I was taught to give a short verbal warning (stop, don't move, drop it...two words or less). I was also taught that a CCW holder is responsible for every round that they fire, once a bullet is fired nothing can be done to bring it back.
If the definition of warning shot is to intentionally miss the target then I have to say it's a bad idea for a lot of reasons, namely because you cannot control where that stray round goes. Also from my experience if your first shot is bad following it up with a good shot is more difficult and takes more time to adjust your aim.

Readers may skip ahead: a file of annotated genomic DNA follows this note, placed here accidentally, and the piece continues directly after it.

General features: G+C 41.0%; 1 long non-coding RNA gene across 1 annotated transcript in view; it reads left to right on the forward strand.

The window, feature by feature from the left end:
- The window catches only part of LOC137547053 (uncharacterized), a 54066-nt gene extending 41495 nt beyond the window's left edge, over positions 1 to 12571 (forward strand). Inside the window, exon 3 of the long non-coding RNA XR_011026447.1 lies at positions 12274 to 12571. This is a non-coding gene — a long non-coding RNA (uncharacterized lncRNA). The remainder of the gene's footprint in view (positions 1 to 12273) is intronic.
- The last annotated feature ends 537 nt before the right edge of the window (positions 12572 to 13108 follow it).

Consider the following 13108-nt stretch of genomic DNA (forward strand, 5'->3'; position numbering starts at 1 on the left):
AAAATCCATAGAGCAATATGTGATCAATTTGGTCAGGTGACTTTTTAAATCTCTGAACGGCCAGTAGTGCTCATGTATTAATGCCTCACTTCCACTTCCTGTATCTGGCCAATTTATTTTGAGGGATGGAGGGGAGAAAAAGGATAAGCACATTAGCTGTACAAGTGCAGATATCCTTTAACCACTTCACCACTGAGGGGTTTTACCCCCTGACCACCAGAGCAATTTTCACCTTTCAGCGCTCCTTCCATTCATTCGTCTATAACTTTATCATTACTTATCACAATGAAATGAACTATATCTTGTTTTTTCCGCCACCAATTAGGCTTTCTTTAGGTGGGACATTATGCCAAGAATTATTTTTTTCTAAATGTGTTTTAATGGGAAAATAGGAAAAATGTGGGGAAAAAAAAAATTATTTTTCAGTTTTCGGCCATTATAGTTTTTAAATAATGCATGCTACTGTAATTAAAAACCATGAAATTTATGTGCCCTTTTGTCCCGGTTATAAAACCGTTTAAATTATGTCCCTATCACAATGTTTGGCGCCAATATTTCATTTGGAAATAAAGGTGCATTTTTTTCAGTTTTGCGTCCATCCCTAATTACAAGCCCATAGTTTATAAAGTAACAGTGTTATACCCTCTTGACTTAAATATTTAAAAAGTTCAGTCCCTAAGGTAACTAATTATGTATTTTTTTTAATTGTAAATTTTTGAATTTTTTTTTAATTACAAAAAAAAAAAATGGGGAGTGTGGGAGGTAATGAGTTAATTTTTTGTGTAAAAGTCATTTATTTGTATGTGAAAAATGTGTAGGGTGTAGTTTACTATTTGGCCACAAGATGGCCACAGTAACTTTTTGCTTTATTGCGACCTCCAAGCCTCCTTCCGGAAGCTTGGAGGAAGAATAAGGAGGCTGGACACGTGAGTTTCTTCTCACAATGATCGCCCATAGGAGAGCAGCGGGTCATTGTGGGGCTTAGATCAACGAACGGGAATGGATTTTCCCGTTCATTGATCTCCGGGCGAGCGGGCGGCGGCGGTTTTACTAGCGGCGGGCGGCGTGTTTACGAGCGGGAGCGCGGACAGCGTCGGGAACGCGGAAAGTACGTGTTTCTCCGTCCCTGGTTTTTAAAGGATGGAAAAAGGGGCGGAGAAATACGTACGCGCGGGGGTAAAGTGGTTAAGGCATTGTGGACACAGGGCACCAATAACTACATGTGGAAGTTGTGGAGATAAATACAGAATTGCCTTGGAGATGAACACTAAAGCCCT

BUT in all fairness if it reads "unless hostilities are already in progress" I wouldn't worry about it too terribly much, most states do not allow you to draw your weapon and fire unless something bad is already happening or imminent. Just my opinions, I'd look more into the already in progress clause and clarify it's definition and intent with a CCW trainer or the local authorities.